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May 9, 2011 | by  | in Features |
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Psychology: A Science

When you see the word ‘psychology’, what comes to mind? Common answers include ‘beards’, ‘Dr. Phil’, ‘sex’ and ‘why people do stuff’.

It’s easy to see why people say this—notable psychologists (Wundt, James and Freud especially) possess some of the finest facial hair in the academic sphere. Dr. Phil has probably done more to popularise misconceptions about psychology than any other individual, and will be discussed later, once you’ve stopped paying attention. If you’re looking for love/lust through the rather unconventional route of science, psychology is probably your best bet (unless you’re a chemist with little regard for the law and moral decency). Psychology, at it’s simplest, is the systematic and scientific study of the human mind. You’re now equipped to pass your first year PSYC papers.

If you happen to be a psychology student, this situation will probably sound familiar. You’re stepping out of Maclaurin 103, when you see an intimidating trio striding down the Cotton corridor: the chemist, her white garb singed and stained with the arcane raegents of her craft, crimson hair tied back into a sensible ponytail and safety goggles rakishly askew; the physicist, 6 foot 5 and emanating a barely perceptible blue glow, his bag full of whirring calculators slowly quantifying the universe; and the biologist, resplendent in a leopard-print lab coat, with rustling, curiously alive brown hair that cannot be described as anything other than ‘mousey’. They step towards you, and with much laughter and flailing of hands they address you, unified in scorn. “Oh, what have we here? A psychologist? How quaint. You are aware that it’s not a real science, right?”.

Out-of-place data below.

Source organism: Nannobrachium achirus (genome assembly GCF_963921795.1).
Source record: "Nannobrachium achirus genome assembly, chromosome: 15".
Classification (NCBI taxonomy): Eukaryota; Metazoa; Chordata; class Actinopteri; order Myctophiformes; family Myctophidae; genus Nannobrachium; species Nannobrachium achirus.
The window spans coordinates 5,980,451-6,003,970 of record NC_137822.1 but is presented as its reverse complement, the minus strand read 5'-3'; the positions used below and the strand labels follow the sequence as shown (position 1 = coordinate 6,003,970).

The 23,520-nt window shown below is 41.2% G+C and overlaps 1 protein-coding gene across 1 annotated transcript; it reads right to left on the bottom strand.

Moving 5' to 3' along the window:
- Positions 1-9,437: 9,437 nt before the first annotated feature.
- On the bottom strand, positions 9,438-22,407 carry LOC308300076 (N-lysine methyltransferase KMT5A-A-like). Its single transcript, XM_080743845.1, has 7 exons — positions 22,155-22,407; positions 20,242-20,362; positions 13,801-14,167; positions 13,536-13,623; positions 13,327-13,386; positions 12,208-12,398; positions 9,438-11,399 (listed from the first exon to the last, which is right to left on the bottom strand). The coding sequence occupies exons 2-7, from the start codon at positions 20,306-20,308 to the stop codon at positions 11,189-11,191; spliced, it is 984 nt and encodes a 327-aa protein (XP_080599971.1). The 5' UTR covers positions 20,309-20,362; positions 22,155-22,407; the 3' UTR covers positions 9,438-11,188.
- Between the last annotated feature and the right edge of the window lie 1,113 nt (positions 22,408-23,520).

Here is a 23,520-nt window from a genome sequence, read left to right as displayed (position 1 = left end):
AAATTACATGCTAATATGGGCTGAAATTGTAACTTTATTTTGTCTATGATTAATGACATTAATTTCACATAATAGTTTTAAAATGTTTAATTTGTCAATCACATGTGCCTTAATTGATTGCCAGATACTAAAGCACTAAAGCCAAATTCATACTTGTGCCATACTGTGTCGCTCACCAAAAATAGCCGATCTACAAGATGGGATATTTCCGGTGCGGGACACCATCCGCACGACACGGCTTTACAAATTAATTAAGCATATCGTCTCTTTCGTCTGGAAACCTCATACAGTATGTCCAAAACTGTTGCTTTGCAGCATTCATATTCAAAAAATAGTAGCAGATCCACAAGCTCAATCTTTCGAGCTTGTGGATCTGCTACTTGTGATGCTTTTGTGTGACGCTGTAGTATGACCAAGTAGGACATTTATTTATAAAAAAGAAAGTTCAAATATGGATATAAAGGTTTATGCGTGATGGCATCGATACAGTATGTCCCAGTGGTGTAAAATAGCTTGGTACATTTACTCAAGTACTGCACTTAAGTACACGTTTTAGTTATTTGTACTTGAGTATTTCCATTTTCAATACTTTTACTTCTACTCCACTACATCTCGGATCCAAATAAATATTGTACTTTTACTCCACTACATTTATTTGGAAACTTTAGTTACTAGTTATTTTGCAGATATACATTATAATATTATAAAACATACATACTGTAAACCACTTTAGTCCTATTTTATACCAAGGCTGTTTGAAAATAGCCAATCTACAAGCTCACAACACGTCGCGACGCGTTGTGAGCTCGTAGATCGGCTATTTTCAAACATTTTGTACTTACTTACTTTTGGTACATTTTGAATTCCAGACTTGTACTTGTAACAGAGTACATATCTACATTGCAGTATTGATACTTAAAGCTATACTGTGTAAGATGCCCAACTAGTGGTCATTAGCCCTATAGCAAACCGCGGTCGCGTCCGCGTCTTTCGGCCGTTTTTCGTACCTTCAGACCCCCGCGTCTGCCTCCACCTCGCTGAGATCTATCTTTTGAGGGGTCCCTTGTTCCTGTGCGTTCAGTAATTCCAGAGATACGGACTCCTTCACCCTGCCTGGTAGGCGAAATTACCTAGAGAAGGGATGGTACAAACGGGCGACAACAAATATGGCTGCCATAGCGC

Persecutory fantasies aside, psychology gets a fair deal of flak from science folk. Some of it is deserved—It’s true that objectively explaining human behaviour is difficult when that soggy lump of supercomputer known as the brain never really reveals the full extent of what it’s doing. It’s true that some psychological disciplines find it difficult to be strictly empirical (which isn’t to say they don’t try). More vulnerable to bias than other scientific schools, psychology still observes the same rigorous scientific process. It’s possible to label it an ‘applied’ science, compared to the ‘pure sciences’ of physics, chemistry and biology, but that’s mostly a point of academic snobbery.

One way to think of how psychology fits into the scientific family is as the red-headed stepchild of biology: youthful, slightly detached and vaguely resented—a newcomer into an established group, even a slightly intrusive presence. Born (in its modern, scientific form) in 1879 and raised by Wilhelm Wundt, psychology has developed in much the same way as any other child, passing through a number of phases on its way to maturity and learning important lessons from each. The stubborn methodicalness of behaviourism and the moody, introspective hypochondria of Freudian theory, though philosophically opposed, both contributed to psychology as it exists today. It has also drawn material from other areas of academia. To continue our metaphor, psychology has (from a biological perspective) some pretty disreputable friends. It hangs around seedy libraries with philosophy, lurking in ‘logic’-brand hoodies. It was spotted in a parking lot, holding hands with sociology, and seen on numerous occasions shooting pool with computer science. Biology is furious—it’s sired a subject that can be studied as a Bachelor of Arts. They don’t even wear lab coats!